George W. Bush held his final news conference a week before leaving office
A CNN/ORC poll showed 60% of Americans approve of the job Barack Obama is doing
Barack Obama used his departing words as President Wednesday to offer an assured – if not entirely optimistic – outlook for a country governed by Donald Trump.
“At my core I think we’re going to be OK,” Obama said as he concluded his final news conference at the White House. “We just have to fight for it, work for it, and not take it for granted.”
“I know that you will help us do that,” he told reporters assembled in the White House briefing room.
If the message was still hopeful, it was a sharp downgrade from the grand visions of progressive change that propelled Obama to the presidency eight years ago.
In his question-and-answer session with reporters, Obama said that after two terms of political warfare with Republicans, he was emerging unbowed in his faith in the US and its citizens. But he continued to express concerns about his successor’s stance on Russia and his readiness for office.
“I believe in this country. I believe in the American people. I believe that people are more good than bad,” Obama said. “I believe tragic things happen. I think there’s evil in the world, but I think at the end of the day, if we work hard and if we’re true to those things in us that feel true and feel right, that the world gets a little better each time.”
“That’s what this presidency has tried to be about,” he continued.
Conceding that Trump may not take his advice on issues, Obama said he would avoid weighing in on specific policy matters during his post-presidency, using his time instead to write and “not hear myself talk so darn much.”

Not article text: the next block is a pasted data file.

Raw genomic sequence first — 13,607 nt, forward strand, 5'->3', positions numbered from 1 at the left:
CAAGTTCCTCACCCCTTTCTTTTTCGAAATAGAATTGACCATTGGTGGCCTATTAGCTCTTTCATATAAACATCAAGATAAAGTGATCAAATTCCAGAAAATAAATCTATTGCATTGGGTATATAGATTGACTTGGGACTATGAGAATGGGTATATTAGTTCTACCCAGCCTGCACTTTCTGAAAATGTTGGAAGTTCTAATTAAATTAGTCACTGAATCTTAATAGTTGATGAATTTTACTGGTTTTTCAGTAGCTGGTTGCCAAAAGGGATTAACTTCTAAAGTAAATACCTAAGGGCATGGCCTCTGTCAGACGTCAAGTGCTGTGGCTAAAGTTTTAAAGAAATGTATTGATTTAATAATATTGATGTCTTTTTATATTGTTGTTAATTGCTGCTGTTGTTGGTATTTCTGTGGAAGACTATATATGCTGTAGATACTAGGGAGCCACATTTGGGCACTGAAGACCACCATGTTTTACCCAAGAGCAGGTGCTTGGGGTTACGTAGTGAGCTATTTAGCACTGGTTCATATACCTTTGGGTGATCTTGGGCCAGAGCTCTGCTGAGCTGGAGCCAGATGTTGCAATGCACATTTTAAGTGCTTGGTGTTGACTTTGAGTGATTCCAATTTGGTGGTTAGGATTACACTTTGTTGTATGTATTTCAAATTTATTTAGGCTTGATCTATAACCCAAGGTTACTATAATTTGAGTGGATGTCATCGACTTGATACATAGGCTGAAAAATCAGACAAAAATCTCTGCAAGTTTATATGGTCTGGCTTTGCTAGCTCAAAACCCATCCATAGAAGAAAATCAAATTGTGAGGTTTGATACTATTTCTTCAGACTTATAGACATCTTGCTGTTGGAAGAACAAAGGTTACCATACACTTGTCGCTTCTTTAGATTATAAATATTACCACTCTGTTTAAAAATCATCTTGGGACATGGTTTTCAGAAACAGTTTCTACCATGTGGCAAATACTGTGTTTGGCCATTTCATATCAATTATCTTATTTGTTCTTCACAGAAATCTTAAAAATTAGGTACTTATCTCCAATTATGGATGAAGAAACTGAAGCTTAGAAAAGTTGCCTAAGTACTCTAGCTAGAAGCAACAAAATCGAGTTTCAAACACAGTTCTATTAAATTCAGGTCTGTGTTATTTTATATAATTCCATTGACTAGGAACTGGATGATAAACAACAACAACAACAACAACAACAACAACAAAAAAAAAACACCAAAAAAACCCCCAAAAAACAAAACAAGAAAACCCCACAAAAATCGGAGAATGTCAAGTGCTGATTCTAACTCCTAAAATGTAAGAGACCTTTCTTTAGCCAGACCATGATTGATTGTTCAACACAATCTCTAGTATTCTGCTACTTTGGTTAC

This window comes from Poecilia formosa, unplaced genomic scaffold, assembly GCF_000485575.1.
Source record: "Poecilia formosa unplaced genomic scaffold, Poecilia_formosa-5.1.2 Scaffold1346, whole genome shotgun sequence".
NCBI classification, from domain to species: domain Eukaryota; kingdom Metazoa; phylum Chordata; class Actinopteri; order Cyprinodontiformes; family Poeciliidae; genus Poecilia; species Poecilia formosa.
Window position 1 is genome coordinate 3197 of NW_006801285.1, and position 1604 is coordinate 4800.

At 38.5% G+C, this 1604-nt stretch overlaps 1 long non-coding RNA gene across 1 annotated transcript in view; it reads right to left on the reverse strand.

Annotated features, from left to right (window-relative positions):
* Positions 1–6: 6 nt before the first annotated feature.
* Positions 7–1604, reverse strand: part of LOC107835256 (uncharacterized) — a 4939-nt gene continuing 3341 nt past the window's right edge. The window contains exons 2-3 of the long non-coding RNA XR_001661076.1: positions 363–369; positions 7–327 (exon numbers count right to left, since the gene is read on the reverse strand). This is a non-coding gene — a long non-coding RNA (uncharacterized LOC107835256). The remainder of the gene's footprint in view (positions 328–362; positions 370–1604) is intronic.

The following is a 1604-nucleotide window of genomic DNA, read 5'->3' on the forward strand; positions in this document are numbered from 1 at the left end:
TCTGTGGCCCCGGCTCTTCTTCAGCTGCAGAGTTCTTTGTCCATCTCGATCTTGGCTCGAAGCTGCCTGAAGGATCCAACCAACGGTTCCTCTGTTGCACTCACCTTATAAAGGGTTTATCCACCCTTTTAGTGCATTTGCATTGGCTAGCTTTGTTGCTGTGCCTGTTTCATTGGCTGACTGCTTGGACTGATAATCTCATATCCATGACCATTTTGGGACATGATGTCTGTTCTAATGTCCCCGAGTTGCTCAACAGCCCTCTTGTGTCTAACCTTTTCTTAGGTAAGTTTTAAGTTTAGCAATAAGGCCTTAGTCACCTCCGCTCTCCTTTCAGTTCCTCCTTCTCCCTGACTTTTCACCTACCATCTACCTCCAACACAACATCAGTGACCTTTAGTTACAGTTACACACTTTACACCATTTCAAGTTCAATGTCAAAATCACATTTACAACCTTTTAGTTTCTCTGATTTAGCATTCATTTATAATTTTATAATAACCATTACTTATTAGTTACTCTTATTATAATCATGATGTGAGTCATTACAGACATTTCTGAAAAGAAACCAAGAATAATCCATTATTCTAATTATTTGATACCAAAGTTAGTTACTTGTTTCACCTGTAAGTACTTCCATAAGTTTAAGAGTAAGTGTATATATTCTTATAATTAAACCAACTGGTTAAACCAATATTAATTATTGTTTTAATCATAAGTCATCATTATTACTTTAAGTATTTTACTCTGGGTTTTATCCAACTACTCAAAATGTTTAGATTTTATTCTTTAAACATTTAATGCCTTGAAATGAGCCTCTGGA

But he predicted he would voice concern if “core values” are being threatened.
“I put in that category if I saw systematic discrimination being ratified in some fashion. I put in that category explicit or functional obstacles to people being able to vote, to exercise their franchise,” Obama said.
Obama said he was calmed by the notion of the Oval Office as a moderating factor on Trump’s bombastic tendencies.
He said once Trump gets into office and is hit with the intricate details of governing, his thinking might shift on issues such as Obamacare and jobs.
“Once he comes into office and he looks at the complexities of how to in fact provide healthcare for everybody, something he says he wants to do, or wants to make sure that he is encouraging job creation and wage growth in this country, that may lead him to some of the same conclusions that I arrived at once I got here,” Obama said. “But I don’t think we’ll know until he has an actual chance to get sworn in and sit behind that desk.”
In a news conference that will likely mark the final time Obama speaks in public before he departs the US Capitol on Friday as an ex-president, Obama described the phone calls between him and Trump as “constructive” and at times “lengthy.”
He said the greatest advice he could give – and has given – to Trump, is to rely on others around him.